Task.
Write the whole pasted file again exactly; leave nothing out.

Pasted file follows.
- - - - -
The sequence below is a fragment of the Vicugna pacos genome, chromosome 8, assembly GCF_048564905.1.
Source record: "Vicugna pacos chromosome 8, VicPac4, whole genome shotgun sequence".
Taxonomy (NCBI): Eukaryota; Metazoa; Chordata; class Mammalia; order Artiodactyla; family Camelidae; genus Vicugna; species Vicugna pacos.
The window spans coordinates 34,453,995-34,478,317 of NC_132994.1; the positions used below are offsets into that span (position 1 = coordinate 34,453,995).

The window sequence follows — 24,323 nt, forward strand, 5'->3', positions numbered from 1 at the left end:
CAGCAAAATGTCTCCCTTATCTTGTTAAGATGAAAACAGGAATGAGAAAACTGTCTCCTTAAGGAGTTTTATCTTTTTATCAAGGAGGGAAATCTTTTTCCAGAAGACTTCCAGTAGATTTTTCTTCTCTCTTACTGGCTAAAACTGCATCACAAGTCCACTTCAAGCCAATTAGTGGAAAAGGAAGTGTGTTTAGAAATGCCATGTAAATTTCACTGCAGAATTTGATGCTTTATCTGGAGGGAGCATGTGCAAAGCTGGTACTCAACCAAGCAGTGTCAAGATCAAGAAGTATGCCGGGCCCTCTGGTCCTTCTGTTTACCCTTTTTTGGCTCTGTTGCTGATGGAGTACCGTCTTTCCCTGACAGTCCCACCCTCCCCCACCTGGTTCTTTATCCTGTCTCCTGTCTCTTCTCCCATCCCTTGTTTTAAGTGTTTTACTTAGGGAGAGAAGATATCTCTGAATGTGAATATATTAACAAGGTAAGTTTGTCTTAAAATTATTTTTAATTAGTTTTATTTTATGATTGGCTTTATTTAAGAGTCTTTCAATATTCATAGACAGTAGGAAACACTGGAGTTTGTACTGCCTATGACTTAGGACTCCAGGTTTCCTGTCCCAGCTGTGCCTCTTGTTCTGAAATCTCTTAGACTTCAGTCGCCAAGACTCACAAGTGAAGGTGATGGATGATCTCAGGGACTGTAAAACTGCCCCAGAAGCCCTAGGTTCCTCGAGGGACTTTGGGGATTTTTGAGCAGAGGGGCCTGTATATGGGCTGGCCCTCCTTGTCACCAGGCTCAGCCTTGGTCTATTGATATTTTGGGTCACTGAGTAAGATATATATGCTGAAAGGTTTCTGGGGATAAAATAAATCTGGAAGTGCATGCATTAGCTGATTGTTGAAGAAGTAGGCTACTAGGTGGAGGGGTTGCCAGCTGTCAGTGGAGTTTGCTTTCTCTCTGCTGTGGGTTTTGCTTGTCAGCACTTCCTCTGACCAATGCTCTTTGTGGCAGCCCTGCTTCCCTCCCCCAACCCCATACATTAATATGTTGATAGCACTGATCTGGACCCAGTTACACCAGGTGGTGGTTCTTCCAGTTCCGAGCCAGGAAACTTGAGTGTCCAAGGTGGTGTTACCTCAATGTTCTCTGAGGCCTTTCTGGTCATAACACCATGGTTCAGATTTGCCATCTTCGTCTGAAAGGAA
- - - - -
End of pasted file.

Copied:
The sequence below is a fragment of the Vicugna pacos genome, chromosome 8, assembly GCF_048564905.1.
Source record: "Vicugna pacos chromosome 8, VicPac4, whole genome shotgun sequence".
Taxonomy (NCBI): Eukaryota; Metazoa; Chordata; class Mammalia; order Artiodactyla; family Camelidae; genus Vicugna; species Vicugna pacos.
The window spans coordinates 34,453,995-34,478,317 of NC_132994.1; the positions used below are offsets into that span (position 1 = coordinate 34,453,995).

The window sequence follows — 24,323 nt, forward strand, 5'->3', positions numbered from 1 at the left end:
CAGCAAAATGTCTCCCTTATCTTGTTAAGATGAAAACAGGAATGAGAAAACTGTCTCCTTAAGGAGTTTTATCTTTTTATCAAGGAGGGAAATCTTTTTCCAGAAGACTTCCAGTAGATTTTTCTTCTCTCTTACTGGCTAAAACTGCATCACAAGTCCACTTCAAGCCAATTAGTGGAAAAGGAAGTGTGTTTAGAAATGCCATGTAAATTTCACTGCAGAATTTGATGCTTTATCTGGAGGGAGCATGTGCAAAGCTGGTACTCAACCAAGCAGTGTCAAGATCAAGAAGTATGCCGGGCCCTCTGGTCCTTCTGTTTACCCTTTTTTGGCTCTGTTGCTGATGGAGTACCGTCTTTCCCTGACAGTCCCACCCTCCCCCACCTGGTTCTTTATCCTGTCTCCTGTCTCTTCTCCCATCCCTTGTTTTAAGTGTTTTACTTAGGGAGAGAAGATATCTCTGAATGTGAATATATTAACAAGGTAAGTTTGTCTTAAAATTATTTTTAATTAGTTTTATTTTATGATTGGCTTTATTTAAGAGTCTTTCAATATTCATAGACAGTAGGAAACACTGGAGTTTGTACTGCCTATGACTTAGGACTCCAGGTTTCCTGTCCCAGCTGTGCCTCTTGTTCTGAAATCTCTTAGACTTCAGTCGCCAAGACTCACAAGTGAAGGTGATGGATGATCTCAGGGACTGTAAAACTGCCCCAGAAGCCCTAGGTTCCTCGAGGGACTTTGGGGATTTTTGAGCAGAGGGGCCTGTATATGGGCTGGCCCTCCTTGTCACCAGGCTCAGCCTTGGTCTATTGATATTTTGGGTCACTGAGTAAGATATATATGCTGAAAGGTTTCTGGGGATAAAATAAATCTGGAAGTGCATGCATTAGCTGATTGTTGAAGAAGTAGGCTACTAGGTGGAGGGGTTGCCAGCTGTCAGTGGAGTTTGCTTTCTCTCTGCTGTGGGTTTTGCTTGTCAGCACTTCCTCTGACCAATGCTCTTTGTGGCAGCCCTGCTTCCCTCCCCCAACCCCATACATTAATATGTTGATAGCACTGATCTGGACCCAGTTACACCAGGTGGTGGTTCTTCCAGTTCCGAGCCAGGAAACTTGAGTGTCCAAGGTGGTGTTACCTCAATGTTCTCTGAGGCCTTTCTGGTCATAACACCATGGTTCAGATTTGCCATCTTCGTCTGAAAGGAA